Anytime your body is subjected to massive change, mental and physical issues can arise. Drastically changing one’s nutritional diet, as many people do when committing to eat Paleo, can be a bit difficult. Old habits do die hard, no matter how much you are motivated.
4 Important Steps to Proper Nutrition on the Paleo Diet
The following tips can help you successfully adopt and benefit from eating the Paleo way.
Eat Enough Food
Going Paleo means you will be eating a lot of foods which are full of
healthy dietary fiber. These foods are also nutritionally very rich and
extremely good for you. This combination means that you can quickly feel
full. In fact, this is one diet in which you’ll be permitted to eat a lot…of the right foods, of course.
That may not sound like a problem. However, some people who transition from a predominantly processed food diet to a Paleolithic diet initially do not consume enough calories. This is because many of the fiber-rich vegetables you need to eat don’t have near the calorie load of the
nutritionally nightmarish food you have been eating.
For instance, one cup of broccoli delivers just 55 cal and 6 g of carbohydrates, but delivers more than 2 dozen essential nutrients. A single cup of broccoli fills you with a full 21% of the fiber you need in an entire day. In contrast, a cup of fast food french fries delivers between 200 and 300 cal and a whopping 30 g of carbohydrates.
So when you eat broccoli and other Paleo friendly foods, you may feel full
before you have eaten a healthy number of calories in the day. This filling,
nutritious aspect of the diet is why it’s so great for helping you regulate a healthy body weight.
You should still, however, track your calorie intake daily, and make sure you aren’t starving yourself calorie-wise. You should also have target numbers for daily carbohydrate consumption as well. Paleo nutrition trackers are available as free downloads for most smart phones and computers. They provide a perfect way to ensure you are getting the correct amount of calories, carbohydrates and healthy fats in your daily meal plan.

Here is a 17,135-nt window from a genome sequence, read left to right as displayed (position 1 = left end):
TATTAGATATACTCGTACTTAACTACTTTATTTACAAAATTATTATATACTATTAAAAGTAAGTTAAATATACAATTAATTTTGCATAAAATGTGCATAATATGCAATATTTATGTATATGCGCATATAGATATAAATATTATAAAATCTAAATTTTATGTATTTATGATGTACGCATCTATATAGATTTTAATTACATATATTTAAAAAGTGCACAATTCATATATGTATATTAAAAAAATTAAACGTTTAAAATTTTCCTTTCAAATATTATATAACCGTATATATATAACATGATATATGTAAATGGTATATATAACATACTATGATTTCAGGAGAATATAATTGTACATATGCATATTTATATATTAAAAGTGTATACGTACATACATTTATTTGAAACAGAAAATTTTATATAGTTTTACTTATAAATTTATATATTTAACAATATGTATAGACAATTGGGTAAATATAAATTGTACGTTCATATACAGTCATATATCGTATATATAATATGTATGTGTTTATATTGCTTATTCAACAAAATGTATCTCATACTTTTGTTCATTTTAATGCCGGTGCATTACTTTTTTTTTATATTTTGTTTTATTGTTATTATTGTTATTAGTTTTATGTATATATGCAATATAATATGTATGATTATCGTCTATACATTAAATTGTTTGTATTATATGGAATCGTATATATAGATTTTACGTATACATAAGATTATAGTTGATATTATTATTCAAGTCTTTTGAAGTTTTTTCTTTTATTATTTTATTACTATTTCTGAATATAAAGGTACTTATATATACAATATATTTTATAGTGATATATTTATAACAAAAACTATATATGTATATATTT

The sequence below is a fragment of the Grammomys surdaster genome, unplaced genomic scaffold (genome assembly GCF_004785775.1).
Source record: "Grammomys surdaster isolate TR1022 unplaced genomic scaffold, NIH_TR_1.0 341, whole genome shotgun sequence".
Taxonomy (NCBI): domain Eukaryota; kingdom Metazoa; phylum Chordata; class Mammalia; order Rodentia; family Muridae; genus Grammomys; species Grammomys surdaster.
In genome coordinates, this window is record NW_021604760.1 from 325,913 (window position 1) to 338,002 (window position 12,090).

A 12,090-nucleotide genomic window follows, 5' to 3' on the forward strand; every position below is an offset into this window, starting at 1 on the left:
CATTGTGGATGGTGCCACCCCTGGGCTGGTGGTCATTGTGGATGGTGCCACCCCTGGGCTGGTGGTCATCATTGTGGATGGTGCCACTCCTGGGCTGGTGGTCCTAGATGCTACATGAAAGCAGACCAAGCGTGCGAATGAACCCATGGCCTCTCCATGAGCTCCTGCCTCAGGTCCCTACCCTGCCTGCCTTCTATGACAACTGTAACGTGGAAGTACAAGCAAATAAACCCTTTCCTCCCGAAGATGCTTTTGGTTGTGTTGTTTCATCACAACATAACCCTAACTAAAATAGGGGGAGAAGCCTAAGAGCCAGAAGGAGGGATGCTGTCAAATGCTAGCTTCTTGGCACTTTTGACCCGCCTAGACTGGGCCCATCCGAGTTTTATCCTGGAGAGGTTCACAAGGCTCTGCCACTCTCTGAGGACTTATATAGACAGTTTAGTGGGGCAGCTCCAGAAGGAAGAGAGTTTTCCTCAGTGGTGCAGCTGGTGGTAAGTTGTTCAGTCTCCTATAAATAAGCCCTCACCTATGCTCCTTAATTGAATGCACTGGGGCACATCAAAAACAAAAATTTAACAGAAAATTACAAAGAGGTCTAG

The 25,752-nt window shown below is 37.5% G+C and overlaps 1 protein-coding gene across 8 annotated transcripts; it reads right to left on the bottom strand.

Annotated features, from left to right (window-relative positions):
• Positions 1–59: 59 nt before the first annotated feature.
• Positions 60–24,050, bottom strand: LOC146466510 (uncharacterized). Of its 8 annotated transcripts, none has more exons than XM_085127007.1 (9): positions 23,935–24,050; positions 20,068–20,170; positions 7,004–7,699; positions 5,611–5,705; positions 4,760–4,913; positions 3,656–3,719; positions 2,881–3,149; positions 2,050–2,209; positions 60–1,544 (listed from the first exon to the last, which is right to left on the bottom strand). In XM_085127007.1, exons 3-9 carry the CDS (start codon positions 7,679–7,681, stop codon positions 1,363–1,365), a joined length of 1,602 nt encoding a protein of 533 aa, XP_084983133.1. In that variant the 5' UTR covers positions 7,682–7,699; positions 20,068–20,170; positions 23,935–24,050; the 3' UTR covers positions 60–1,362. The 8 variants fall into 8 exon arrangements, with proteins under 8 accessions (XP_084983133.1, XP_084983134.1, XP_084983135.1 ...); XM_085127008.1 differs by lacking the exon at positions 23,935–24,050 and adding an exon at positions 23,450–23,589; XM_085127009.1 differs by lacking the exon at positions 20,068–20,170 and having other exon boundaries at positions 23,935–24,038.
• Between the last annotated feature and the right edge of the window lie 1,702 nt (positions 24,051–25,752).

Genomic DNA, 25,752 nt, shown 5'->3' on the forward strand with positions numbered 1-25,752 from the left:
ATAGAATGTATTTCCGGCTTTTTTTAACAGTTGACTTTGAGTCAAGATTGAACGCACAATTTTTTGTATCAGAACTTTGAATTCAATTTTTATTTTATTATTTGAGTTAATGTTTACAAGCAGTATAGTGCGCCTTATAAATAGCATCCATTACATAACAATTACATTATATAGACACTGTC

One of the wonderful benefits of the Paleo plan is not having to track and
count calories. At the beginning, using a Paleo nutrition tracker will help you
figure out how much of which foods you need to be eating each day. After a
while, you’ll instinctively know what you generally need and may not need to refer to a nutrition tracker anymore.
Build a Balanced Paleo Plate
Eating should always include a plan. That plan should account for the right
amounts of fats, carbohydrates and protein for each meal. Aim for the following serving sizes at each meal:
- Eat about a thumb sized amount of fat at each meal. This is roughly 1/4 to 1/2 of a small avocado, or 2 to 3 tablespoons of nuts. If you add oil or fat to your meal, this is the equivalent of 2 or 3 teaspoons.
- You should eat at least, but not much more than, protein equivalent to
the size of 1 or 2 of your palms. Your body can only process so much
protein at a time, so eating more than that is wasteful.
- Include a fistful of carbohydrates at each meal.
- Fill the rest of your plate with vegetables.
- Herbs and spices approved on the Paleo system can be used liberally, since they are extremely healthy and virtually absent of calories, carbohydrates, protein and fat.
Plan for Paleo Away from Home
Sometimes you want to enjoy a meal out. This means dining at the home of
a friend or at a restaurant without wrecking your Paleo nutrition plans. If you’re friends and family are aware that you eat Paleo, most will happily accommodate some simple requests. You can also offer to bring some food or help with preparation, so as not to seem demanding.
Fortunately, there are some restaurants now that have some foods on their menus that are Paleo friendly. You can either call ahead to check, view menus online or try to find substitutions after you arrive. Some restaurants will even cook up a special dish for you if you ask ahead.
Keep in mind that restaurants that specialize in pizzas and sandwiches are less likely to offer many alternatives. As with any specialty diet, you will need plan ahead, be creative and look for alternative options in how you adjust your social life around meals.
Cook in Batches the Paleo Way
Batch cooking makes sense no matter what type of dietary approach you
take. You cook once, making all of your meals for the following week. It’s helpful to keep a weekly meal planner to record information about how many meals you need to cook each week, ingredients you need and other mealtime specifics.
It’s also helpful to cook on the same day every week. Focus on one pot recipes like casseroles, soups and stews. These can be made in large batches and portioned off. You can also use the batch approach to vegetables and meats, cooking in large quantities and then freezing or refrigerating individual serving sizes.